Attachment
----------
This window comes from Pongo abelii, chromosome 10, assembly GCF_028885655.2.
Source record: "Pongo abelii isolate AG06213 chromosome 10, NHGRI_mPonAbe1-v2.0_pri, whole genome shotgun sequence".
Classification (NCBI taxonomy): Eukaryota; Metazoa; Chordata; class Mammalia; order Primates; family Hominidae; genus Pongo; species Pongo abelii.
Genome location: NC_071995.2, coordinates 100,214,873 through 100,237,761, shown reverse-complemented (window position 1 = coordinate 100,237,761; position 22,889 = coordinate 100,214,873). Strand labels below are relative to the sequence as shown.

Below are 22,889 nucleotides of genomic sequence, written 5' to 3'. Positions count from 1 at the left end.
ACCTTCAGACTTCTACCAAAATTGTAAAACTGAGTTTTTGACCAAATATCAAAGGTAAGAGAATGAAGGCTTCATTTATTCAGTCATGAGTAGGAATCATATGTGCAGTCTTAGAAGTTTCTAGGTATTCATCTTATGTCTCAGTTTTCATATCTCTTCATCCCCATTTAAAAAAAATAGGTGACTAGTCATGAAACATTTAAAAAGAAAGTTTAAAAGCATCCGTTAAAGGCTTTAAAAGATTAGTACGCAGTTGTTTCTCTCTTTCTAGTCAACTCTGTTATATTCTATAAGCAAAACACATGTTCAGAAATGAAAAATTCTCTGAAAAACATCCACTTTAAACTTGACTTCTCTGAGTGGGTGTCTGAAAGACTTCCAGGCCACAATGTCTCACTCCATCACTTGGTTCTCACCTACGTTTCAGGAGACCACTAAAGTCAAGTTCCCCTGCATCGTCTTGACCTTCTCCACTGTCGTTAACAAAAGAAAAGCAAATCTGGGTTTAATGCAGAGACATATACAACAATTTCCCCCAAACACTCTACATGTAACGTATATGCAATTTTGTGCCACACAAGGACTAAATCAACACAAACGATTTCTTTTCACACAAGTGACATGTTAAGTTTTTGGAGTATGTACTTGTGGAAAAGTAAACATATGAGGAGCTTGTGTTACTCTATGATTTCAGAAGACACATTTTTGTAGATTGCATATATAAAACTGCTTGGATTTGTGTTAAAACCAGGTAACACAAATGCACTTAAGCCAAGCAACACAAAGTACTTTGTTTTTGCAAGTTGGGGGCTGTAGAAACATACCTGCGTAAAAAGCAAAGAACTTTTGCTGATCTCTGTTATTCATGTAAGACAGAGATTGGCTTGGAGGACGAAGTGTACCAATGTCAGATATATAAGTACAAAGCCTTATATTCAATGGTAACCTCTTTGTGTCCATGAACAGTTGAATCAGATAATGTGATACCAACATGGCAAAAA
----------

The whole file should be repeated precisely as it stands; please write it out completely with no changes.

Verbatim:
This window comes from Pongo abelii, chromosome 10, assembly GCF_028885655.2.
Source record: "Pongo abelii isolate AG06213 chromosome 10, NHGRI_mPonAbe1-v2.0_pri, whole genome shotgun sequence".
Classification (NCBI taxonomy): Eukaryota; Metazoa; Chordata; class Mammalia; order Primates; family Hominidae; genus Pongo; species Pongo abelii.
Genome location: NC_071995.2, coordinates 100,214,873 through 100,237,761, shown reverse-complemented (window position 1 = coordinate 100,237,761; position 22,889 = coordinate 100,214,873). Strand labels below are relative to the sequence as shown.

Below are 22,889 nucleotides of genomic sequence, written 5' to 3'. Positions count from 1 at the left end.
ACCTTCAGACTTCTACCAAAATTGTAAAACTGAGTTTTTGACCAAATATCAAAGGTAAGAGAATGAAGGCTTCATTTATTCAGTCATGAGTAGGAATCATATGTGCAGTCTTAGAAGTTTCTAGGTATTCATCTTATGTCTCAGTTTTCATATCTCTTCATCCCCATTTAAAAAAAATAGGTGACTAGTCATGAAACATTTAAAAAGAAAGTTTAAAAGCATCCGTTAAAGGCTTTAAAAGATTAGTACGCAGTTGTTTCTCTCTTTCTAGTCAACTCTGTTATATTCTATAAGCAAAACACATGTTCAGAAATGAAAAATTCTCTGAAAAACATCCACTTTAAACTTGACTTCTCTGAGTGGGTGTCTGAAAGACTTCCAGGCCACAATGTCTCACTCCATCACTTGGTTCTCACCTACGTTTCAGGAGACCACTAAAGTCAAGTTCCCCTGCATCGTCTTGACCTTCTCCACTGTCGTTAACAAAAGAAAAGCAAATCTGGGTTTAATGCAGAGACATATACAACAATTTCCCCCAAACACTCTACATGTAACGTATATGCAATTTTGTGCCACACAAGGACTAAATCAACACAAACGATTTCTTTTCACACAAGTGACATGTTAAGTTTTTGGAGTATGTACTTGTGGAAAAGTAAACATATGAGGAGCTTGTGTTACTCTATGATTTCAGAAGACACATTTTTGTAGATTGCATATATAAAACTGCTTGGATTTGTGTTAAAACCAGGTAACACAAATGCACTTAAGCCAAGCAACACAAAGTACTTTGTTTTTGCAAGTTGGGGGCTGTAGAAACATACCTGCGTAAAAAGCAAAGAACTTTTGCTGATCTCTGTTATTCATGTAAGACAGAGATTGGCTTGGAGGACGAAGTGTACCAATGTCAGATATATAAGTACAAAGCCTTATATTCAATGGTAACCTCTTTGTGTCCATGAACAGTTGAATCAGATAATGTGATACCAACATGGCAAAAA